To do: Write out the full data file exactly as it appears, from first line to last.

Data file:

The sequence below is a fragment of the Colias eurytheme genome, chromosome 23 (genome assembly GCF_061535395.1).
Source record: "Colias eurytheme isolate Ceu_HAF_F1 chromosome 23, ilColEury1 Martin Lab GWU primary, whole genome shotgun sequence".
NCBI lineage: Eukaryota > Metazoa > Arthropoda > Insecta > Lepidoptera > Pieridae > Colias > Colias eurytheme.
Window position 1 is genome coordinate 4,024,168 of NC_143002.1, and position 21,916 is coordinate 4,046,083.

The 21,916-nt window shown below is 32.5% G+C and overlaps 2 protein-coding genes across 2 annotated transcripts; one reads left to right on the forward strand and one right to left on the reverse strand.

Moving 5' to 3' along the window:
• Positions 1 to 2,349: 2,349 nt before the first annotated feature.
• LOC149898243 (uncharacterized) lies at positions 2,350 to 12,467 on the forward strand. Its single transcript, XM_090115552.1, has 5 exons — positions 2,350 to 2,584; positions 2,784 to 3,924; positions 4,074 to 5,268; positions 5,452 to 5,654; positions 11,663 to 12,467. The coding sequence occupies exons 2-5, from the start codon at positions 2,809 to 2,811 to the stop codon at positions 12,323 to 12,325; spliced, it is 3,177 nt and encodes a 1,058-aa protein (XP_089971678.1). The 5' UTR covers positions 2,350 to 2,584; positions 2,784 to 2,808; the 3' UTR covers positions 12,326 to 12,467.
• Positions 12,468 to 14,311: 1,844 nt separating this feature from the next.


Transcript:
The sequence below is a fragment of the Colias eurytheme genome, chromosome 23 (genome assembly GCF_061535395.1).
Source record: "Colias eurytheme isolate Ceu_HAF_F1 chromosome 23, ilColEury1 Martin Lab GWU primary, whole genome shotgun sequence".
NCBI lineage: Eukaryota > Metazoa > Arthropoda > Insecta > Lepidoptera > Pieridae > Colias > Colias eurytheme.
Window position 1 is genome coordinate 4,024,168 of NC_143002.1, and position 21,916 is coordinate 4,046,083.

The 21,916-nt window shown below is 32.5% G+C and overlaps 2 protein-coding genes across 2 annotated transcripts; one reads left to right on the forward strand and one right to left on the reverse strand.

Moving 5' to 3' along the window:
• Positions 1 to 2,349: 2,349 nt before the first annotated feature.
• LOC149898243 (uncharacterized) lies at positions 2,350 to 12,467 on the forward strand. Its single transcript, XM_090115552.1, has 5 exons — positions 2,350 to 2,584; positions 2,784 to 3,924; positions 4,074 to 5,268; positions 5,452 to 5,654; positions 11,663 to 12,467. The coding sequence occupies exons 2-5, from the start codon at positions 2,809 to 2,811 to the stop codon at positions 12,323 to 12,325; spliced, it is 3,177 nt and encodes a 1,058-aa protein (XP_089971678.1). The 5' UTR covers positions 2,350 to 2,584; positions 2,784 to 2,808; the 3' UTR covers positions 12,326 to 12,467.
• Positions 12,468 to 14,311: 1,844 nt separating this feature from the next.